Blow for Rishi Sunak as ex-minister Chris Skidmore becomes first Tory MP to defect to Liz Truss

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Rishi Sunak has suffered yet another serious blow to his Tory leadership campaign as a senior former minister withdrew his support and backed Liz Truss instead.

Chris Skidmore announced he was changing sides with a blast at the former chancellor, saying he was 'increasingly concerned' by the campaign's 'consistently changing position' on policy.

He is from the more liberal side of the party and heads up the Net Zero Support Group of environmentally aware Tories. 

The Kingswood MP is the first MP to publicly defect from one campaign to another and it came as Mr Sunak continues to struggle in the polls.

His decision last night prompted yet more blue-on-blue attacks that have become a hallmark of the leadership campaign.  

Senior figures in the Sunak camp told the Times Skidmore was worried about his 11,000 seat majority in his South Gloucestershire seat and was swapping in the hope of landing a seat in the House of Lords.

It came as Mr Sunak and Ms Truss continue to hammer each other over their plans to avert economic catastrophe this winter. 

The Foreign Secretary doubled down on her determination to cut taxes to rescue the economy, plans Mr Sunak said would lead to an election 'hammering' for the Tories.

Facing northern Tories at a hustings in Darlington she said cancelling a planned increase in Corporation Tax was needed to  stimulate growth.

She also rebuffed pleas from Gordon Brown and the CBI leader Tony Danker to sit down with her rival and Boris Johnson before the Tory leadership winner is announced in September to  sort out the energy crisis.

She branded the idea a 'kangaroo committee' and said it was for Boris Johnson to act now - something he is refusing to do.  

Chris Skidmore announced he was changing sides with a blast at the former chancellor, saying he was 'increasingly concerned' by the campaign's 'consistently changing position' on policy.

The Kingswood MP is the first MP to publicly defect from one campaign to another and it came as Mr Sunak continues to struggle in the polls.

The Foreign Secretary doubled down on her determination to cut taxes to rescue the economy, plans Mr Sunak said would lead to an election 'hammering' for the Tories.

Rishi Sunak says Boris Johnson is 'responsible for his own downfall' 

Rishi Sunak was cheered for his role in bringing down Boris Johnson tonight - by Conservative Party members.

The ex-chancellor defended his resignation last month as he was grilled at a hustings in Darlington tonight.

He was the second of more than 50 ministers who walked out, forcing the PM to announce he would step down.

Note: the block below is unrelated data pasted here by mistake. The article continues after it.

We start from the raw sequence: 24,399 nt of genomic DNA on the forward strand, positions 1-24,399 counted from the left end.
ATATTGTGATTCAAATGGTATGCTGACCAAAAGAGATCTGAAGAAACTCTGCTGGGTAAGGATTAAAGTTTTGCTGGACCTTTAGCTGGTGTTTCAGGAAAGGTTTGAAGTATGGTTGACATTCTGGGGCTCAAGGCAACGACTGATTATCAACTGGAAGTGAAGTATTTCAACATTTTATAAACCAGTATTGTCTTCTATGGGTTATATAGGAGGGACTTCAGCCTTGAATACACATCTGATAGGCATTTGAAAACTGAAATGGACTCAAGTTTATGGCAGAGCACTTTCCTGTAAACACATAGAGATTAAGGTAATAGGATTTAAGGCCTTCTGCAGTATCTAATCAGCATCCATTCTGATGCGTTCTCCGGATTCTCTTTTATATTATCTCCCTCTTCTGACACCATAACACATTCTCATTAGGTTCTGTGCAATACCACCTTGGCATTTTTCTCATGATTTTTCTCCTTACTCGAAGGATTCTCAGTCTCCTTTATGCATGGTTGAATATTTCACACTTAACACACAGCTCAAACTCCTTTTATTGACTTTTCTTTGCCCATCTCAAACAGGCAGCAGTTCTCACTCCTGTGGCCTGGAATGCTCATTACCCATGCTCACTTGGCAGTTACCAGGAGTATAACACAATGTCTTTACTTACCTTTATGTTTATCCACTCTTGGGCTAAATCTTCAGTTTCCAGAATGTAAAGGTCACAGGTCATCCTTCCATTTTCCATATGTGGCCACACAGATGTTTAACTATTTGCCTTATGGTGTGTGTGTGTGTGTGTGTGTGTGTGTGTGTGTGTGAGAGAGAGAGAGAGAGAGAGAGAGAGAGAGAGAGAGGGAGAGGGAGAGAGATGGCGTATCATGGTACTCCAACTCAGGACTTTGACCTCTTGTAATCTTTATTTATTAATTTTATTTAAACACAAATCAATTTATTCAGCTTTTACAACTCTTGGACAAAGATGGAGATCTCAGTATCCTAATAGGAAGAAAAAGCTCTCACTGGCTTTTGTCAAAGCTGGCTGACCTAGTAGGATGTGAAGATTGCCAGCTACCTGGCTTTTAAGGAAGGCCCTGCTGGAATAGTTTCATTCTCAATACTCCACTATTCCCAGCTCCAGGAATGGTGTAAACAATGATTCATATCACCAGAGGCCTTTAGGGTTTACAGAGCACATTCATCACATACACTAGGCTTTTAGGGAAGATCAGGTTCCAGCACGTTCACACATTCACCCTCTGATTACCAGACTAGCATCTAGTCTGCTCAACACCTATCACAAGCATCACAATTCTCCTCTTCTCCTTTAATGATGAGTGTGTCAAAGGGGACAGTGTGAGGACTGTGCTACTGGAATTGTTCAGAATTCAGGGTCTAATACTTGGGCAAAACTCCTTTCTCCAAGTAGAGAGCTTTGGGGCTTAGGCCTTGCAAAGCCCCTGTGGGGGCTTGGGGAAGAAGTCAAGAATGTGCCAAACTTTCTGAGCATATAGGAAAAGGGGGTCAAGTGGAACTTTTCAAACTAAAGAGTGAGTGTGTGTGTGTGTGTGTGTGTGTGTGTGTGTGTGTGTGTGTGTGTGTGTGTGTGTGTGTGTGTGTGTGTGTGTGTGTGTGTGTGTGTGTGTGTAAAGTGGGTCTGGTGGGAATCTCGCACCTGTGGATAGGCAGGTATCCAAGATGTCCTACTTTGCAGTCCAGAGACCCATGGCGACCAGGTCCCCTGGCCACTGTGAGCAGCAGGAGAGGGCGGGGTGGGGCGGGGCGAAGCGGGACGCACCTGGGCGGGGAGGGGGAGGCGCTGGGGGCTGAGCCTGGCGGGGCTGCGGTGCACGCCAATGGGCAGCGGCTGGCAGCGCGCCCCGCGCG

In an extraordinary scene tonight the audience in County Durham booed an audience member who asked Mr Sunak if the phrase 'the hand that wields the knife shall never wear the crown' applied to him.

He replied:  'You're wrong to say that I wielded the dagger, because you know what? It wasn't just me who felt that enough is enough. The government was on the wrong side of yet another ethical decision.'

The removal of Boris Johnson has bitterly divided the party. Mr Sunak has been asked about the part he played in it at every hustings event so far. 

Last week he said it was a combination of economic disagreements with Mr Johnson and an unwillingness to overlook the groping allegations against former deputy chief whip Chris Pincher. 

The division in the party was shown again tonight.  There were also cheers for Liz Truss when she blamed 'the media' for Mr Johnson's downfall.

She also suggested that if she could she would halt a parliamentary probe into his behaviour, though she stopped short of saying she wanted a new vote on it. 

The Tories were whipped to support the probe's formation earlier this year. 

Conservative MP Theresa Villiers, who is backing Rishi Sunak in the party's leadership race, said that 'inevitably MPs change their mind during these contests', when asked about the defection of MP Chris Skidmore to supporting Liz Truss.

'I talk every day to Conservative Party members, he's got a huge amount of support and he has got great plans for our economy,' Ms Villiers told Sky News.

She added that MPs changing their minds 'is a routine part of every Conservative leadership election contest there's ever been'.

She added: 'Rishi had a tremendously good hustings in Darlington last night, in the Sky hustings he won over that audience, he's getting a tremendous reception on the ground - he's campaigning to win.'

Ms Truss has has refused to commit to extra support for families struggling with the cost of living after analysts delivered a shock warning that energy bills could top £4,200 in the new year.

The two remaining contenders in the Tory leadership race faced renewed calls to spell out how they would help after Cornwall Insight forecast average bills could hit about £3,582 in October, from £1,971 today, before rising further in January.

Mr Sunak pledged that he would be prepared to sit down with his rival and incumbent PM Boris Johnson to discuss the issue before one of them replaces him.